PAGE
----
Grad­ual tax in­creases buried in House Repub­li­can bill

The Washington Times Weekly - - Politics - BY STEPHEN DINAN

Buried amid the de­duc­tions and cred­its, House Repub­li­cans have made a ma­jor shift in tax pol­icy that would mean an es­ca­lat­ing tax in­crease on ev­ery Amer­i­can tax­payer over the en­su­ing decades.

Repub­li­can tax-writ­ers have de­cided to shift the tax code’s in­fla­tion in­dex from the Con­sumer Price In­dex, or CPI, to some­thing known as chained CPI, which is a slower-grow­ing method of cal­cu­lat­ing cost-of-living in­creases.

Us­ing the lower rate of in­fla­tion to cal­cu­late fu­ture tax rates means tax­pay­ers will more quickly fall into higher tax brack­ets, mean­ing they will pay more in taxes than if Repub­li­cans stuck with the tra­di­tional mea­sur­ing stick.

It works out to tax­pay­ers pay­ing $128 bil­lion more to Un­cle Sam than they would oth­er­wise over the next decade, and $500 bil­lion more in the sub­se­quent decade.

“It’s a sneaky po­lit­i­cal move. It’s a hid­den tax in­crease that will be in­vis­i­ble to vot­ers,” said Chris Ed­wards, direc­tor of tax pol­icy stud­ies at the Cato In­sti­tute and edi­tor of Down­siz­ingGovern­ment. org. “There’ll be no news­pa­per story ex­plain­ing there’s a tax in­crease ev­ery year, but that’s es­sen­tially what this will be.”

Cost-of-living ad­just­ments are built into most of the fed­eral bud­get and have been for decades. The the­ory is that as a dol­lar doesn’t stretch as far, tax­pay­ers shouldn’t be asked to pony up as if it did — and the gov­ern­ment needs to boost spend­ing on ben­e­fit pro­grams just to keep pace with con­sumers’ needs.

That means that num­bers in the tax code change ev­ery year. For ex­am­ple, the stan­dard de­duc­tion was $6,200 for a sin­gle tax­payer in 2014 but rose to $6,300 in 2015. The point at which the top tax rate kicked in was $406,750 in 2014, ris­ing to $413,201 in 2015.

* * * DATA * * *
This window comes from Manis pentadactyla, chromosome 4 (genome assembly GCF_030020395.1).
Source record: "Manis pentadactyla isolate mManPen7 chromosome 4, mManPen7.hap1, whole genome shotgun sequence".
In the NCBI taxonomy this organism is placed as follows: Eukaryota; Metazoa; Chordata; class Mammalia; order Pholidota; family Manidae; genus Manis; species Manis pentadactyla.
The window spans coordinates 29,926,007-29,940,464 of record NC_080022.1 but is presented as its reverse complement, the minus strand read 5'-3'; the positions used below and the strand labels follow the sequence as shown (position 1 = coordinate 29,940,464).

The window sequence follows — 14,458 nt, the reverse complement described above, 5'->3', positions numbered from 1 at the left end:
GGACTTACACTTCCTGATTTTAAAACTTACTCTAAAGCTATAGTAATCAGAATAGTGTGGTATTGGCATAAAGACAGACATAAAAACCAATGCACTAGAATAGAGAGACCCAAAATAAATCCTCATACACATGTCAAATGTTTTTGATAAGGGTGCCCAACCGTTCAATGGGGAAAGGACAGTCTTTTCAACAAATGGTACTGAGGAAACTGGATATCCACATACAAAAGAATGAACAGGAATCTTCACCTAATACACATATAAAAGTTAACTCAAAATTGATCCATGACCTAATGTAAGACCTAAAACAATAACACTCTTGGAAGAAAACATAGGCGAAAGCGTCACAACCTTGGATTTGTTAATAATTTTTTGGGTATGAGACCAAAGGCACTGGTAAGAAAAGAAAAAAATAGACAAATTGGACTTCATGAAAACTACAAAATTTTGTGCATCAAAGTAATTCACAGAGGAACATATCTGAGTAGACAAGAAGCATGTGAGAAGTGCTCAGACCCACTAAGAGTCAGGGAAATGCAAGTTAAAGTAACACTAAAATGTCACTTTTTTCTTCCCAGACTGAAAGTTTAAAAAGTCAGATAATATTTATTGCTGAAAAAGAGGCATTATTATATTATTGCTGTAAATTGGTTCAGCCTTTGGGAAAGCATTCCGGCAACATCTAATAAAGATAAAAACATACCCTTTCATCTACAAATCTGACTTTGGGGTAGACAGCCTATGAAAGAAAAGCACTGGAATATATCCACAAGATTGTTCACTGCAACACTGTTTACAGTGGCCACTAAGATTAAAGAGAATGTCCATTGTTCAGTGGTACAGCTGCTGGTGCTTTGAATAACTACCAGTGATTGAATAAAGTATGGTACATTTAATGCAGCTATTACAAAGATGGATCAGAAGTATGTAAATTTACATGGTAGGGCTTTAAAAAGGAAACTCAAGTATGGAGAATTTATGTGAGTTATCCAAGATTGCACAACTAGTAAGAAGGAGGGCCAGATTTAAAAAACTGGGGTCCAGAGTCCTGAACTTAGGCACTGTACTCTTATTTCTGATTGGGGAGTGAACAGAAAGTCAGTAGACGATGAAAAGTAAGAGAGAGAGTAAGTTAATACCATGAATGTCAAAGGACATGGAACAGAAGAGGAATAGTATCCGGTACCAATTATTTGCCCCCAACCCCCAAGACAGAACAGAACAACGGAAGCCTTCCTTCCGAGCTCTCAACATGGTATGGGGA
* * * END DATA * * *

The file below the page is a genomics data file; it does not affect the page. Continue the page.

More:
The rate of in­crease is based on the Con­sumer Price In­dex for all Ur­ban Con­sumers, or CPI-U, and it mea­sures in­creases in costs for more than 200 items of food, cloth­ing, hous­ing, en­ergy and ser­vices needed for day-to-day living.

In 2002, the gov­ern­ment be­gan pub­lish­ing the chained CPI, which uses a dif­fer­ent method of av­er­ag­ing and looks at a broader time frame — chain­ing months to­gether — which many econ­o­mists say is the yard­stick the gov­ern­ment should use.

“Chained CPI is ab­so­lutely a more ac­cu­rate mea­sure of in­fla­tion,” said Marc Gold­wein, se­nior vice pres­i­dent at the Com­mit­tee for a Re­spon­si­ble Fed­eral Bud­get. “All econ­o­mists that aren’t be­ing hack­ish agree that chained CPI is bet­ter.”

In gen­eral, chained CPI grows more slowly than the tra­di­tional mea­sures. The Con­gres­sional Bud­get Of­fice says it lags by about a quar­ter of a per­cent­age point.

For a sin­gle year, that doesn’t make much dif­fer­ence. But the ef­fects build up over time.

The Tax Pol­icy Cen­ter crunched the num­bers on the Repub­li­cans’ frame­work this year and cal­cu­lated that tax­pay­ers would pay $125 bil­lion more over the next 10 years us­ing chained CPI in­stead of the cur­rent method. In the decade fol­low­ing, it will be $500 bil­lion.

Joseph Rosenberg, se­nior re­search as­so­ciate at the cen­ter, said the de­ci­sion about switch­ing is a ques­tion about what pol­i­cy­mak­ers are try­ing to do.

“You might be mov­ing to­ward a more ac­cu­rate mea­sure of in­fla­tion, but you’re mov­ing away from in­dex­ing for real growth,” he said. “Bracket creep — peo­ple get richer over time, move into higher brack­ets. To the ex­tent you think that’s a prob­lem, then you’re mov­ing in the wrong di­rec­tion.”

For years, Repub­li­cans have fought to use chained CPI as the in­fla­tion in­dex on the spend­ing side. That would mean au­to­matic benefits such as So­cial Se­cu­rity would in­crease at a slower rate, saving tax­pay­ers tril­lions of dol­lars over time.

Democrats have re­sisted, say­ing slower growth would be tan­ta­mount to a ben­e­fit cut.

An­a­lysts said there was al­ways a deal out there — Repub­li­cans would agree to sub­ject the tax code to chained CPI, pro­duc­ing more rev­enue, while Democrats would agree to sub­ject spend­ing to chained CPI, saving tax­pay­ers money.

Repub­li­cans’ uni­lat­eral de­ci­sion on taxes could up­set that bal­ance.

Mr. Gold­wein said he be­lieves Repub­li­cans act­ing alone make it tougher to get chained CPI on the spend­ing side be­cause it takes away the lever­age for a trade. Mr. Rosenberg said he thinks it makes it eas­ier.

But he said the big­gest use may be help­ing Repub­li­cans con­form to com­plex Se­nate bud­get rules. Hav­ing that much ad­di­tional rev­enue in fu­ture years can off­set the grow­ing losses from other tax cuts.

In­deed, the GOP plan an­nounced called for switch­ing to chained CPI in 2023. Just a day later House Ways and Means Chair­man Kevin Brady an­nounced an up­date that switches to chained CPI be­gin­ning next year, earn­ing hun­dreds of bil­lions of dol­lars in ad­di­tional bud­get space.

Steve El­lis, vice pres­i­dent at Tax­pay­ers for Com­mon Sense, said if a lower in­fla­tion yard­stick is right for one part of the fed­eral fis­cal pic­ture, it should be used for all parts.

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